A lovely lady from England flew into town Monday. She’s a bit older, but hasn’t lost her luster in all her 76 years. A handful of admirers, maybe 15 at the most, met her at the airport. She didn’t say a word, but that didn’t matter. We were all taken aback by her shiny polished aluminum. Oh, I didn’t tell you? She’s a vintage WWII plane. Specifically, a British Supermarine Spitfire.
The “Silver Spitfire” arrived a little after 2 p.m. Monday at the Historic Flight Foundation in Mukilteo. She’s on an around-the-world mission, and spending the next four days here for maintenance. This is a historic flight, because no Spitfire has ever been flown around the world.
I missed the plane’s landing Monday by just a few minutes. But I turned to another spectator, a London native named Robert, to describe how the landing went. He said, “It sounded like perfection. It’s what art sounds like. Of course, the engine in it is a V-12 Rolls Royce engine. Nothing but the best.”
The Swiss luxury watchmaker, IWC Schaffhausen, is sponsoring the flight, which will take the crew 27,000 miles over the next three months. So far, the plane has flown over 5,500 nautical miles ever since starting from England in August. The next few months will see her traveling through Canada, Russia, Japan, Taiwan, India, Kuwait, Egypt, Greece, Italy, France, Switzerland, and Germany, with other stops along the way. Thirty countries in all will get to see the Silver Spitfire.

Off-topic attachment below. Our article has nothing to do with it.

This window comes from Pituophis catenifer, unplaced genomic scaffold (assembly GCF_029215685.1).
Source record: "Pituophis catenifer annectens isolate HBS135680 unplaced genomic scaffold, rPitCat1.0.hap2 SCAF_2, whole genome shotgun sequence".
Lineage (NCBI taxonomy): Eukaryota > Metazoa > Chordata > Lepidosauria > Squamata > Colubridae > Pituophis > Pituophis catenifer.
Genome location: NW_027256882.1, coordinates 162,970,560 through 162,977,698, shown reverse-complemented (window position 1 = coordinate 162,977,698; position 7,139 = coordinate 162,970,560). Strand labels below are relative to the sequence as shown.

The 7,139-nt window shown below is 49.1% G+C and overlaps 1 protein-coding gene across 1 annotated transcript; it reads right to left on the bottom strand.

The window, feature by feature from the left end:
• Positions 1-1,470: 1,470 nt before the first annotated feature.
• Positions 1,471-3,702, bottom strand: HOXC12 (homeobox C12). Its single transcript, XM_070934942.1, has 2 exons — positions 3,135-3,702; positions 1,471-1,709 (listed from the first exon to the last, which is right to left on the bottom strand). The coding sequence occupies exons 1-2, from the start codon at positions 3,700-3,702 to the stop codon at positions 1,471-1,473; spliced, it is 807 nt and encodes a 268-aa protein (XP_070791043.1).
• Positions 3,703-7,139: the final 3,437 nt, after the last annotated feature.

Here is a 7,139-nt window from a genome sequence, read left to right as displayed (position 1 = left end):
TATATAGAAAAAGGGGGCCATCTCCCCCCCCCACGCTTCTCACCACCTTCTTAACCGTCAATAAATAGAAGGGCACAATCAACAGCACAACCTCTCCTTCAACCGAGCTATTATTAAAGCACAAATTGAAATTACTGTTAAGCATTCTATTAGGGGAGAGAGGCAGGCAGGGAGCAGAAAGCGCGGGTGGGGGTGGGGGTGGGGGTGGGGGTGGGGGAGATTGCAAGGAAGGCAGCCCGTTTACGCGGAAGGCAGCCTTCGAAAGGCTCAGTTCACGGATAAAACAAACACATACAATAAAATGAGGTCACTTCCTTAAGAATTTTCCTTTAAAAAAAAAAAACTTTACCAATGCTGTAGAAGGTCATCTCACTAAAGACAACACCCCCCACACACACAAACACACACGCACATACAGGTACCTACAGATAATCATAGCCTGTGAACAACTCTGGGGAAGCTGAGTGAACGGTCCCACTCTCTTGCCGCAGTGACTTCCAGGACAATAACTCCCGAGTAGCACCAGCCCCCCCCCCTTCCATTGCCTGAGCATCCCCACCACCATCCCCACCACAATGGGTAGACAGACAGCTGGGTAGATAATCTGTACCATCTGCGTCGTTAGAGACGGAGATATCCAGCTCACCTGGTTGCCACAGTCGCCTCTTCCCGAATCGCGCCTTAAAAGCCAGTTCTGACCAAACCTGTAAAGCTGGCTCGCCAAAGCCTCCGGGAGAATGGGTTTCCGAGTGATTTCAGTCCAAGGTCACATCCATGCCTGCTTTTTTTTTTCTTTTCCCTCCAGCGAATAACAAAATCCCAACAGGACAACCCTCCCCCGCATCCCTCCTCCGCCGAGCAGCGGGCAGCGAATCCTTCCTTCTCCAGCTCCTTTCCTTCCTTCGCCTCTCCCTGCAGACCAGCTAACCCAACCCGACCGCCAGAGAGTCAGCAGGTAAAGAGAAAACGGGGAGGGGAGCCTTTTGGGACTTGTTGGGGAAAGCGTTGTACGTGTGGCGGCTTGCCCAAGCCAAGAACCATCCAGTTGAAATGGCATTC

Some specifications according to the Silver Spitfire website:
- Manufacturer: Vickers Supermarine Ltd
- Built: 1943 in Castle Bromwich, UK
- Serial number: CBAF IX 970
- Historic registration: MJ271
- Modern registration: G-IRTY
- Engine: V-12 Rolls-Royce Merlin, developing 1,350 horsepower
- 51 combat missions flown
- All guns have been removed from this plane, and extra fuel tanks installed for 5-hour flights
The Supermarine Spitfire saw service mainly during World War II by England and its allies. It is a single-seater, short-range interceptor.
More than 20,000 were built between 1938 and 1948. Only 60 remain in operational condition now.
For more information on the plane, go to https://www.silverspitfire.com.
You can also learn more on Facebook at www.facebook.com/thesilverspitfire or on Instagram: thesilverspitfire.
–Story and photos by David Carlos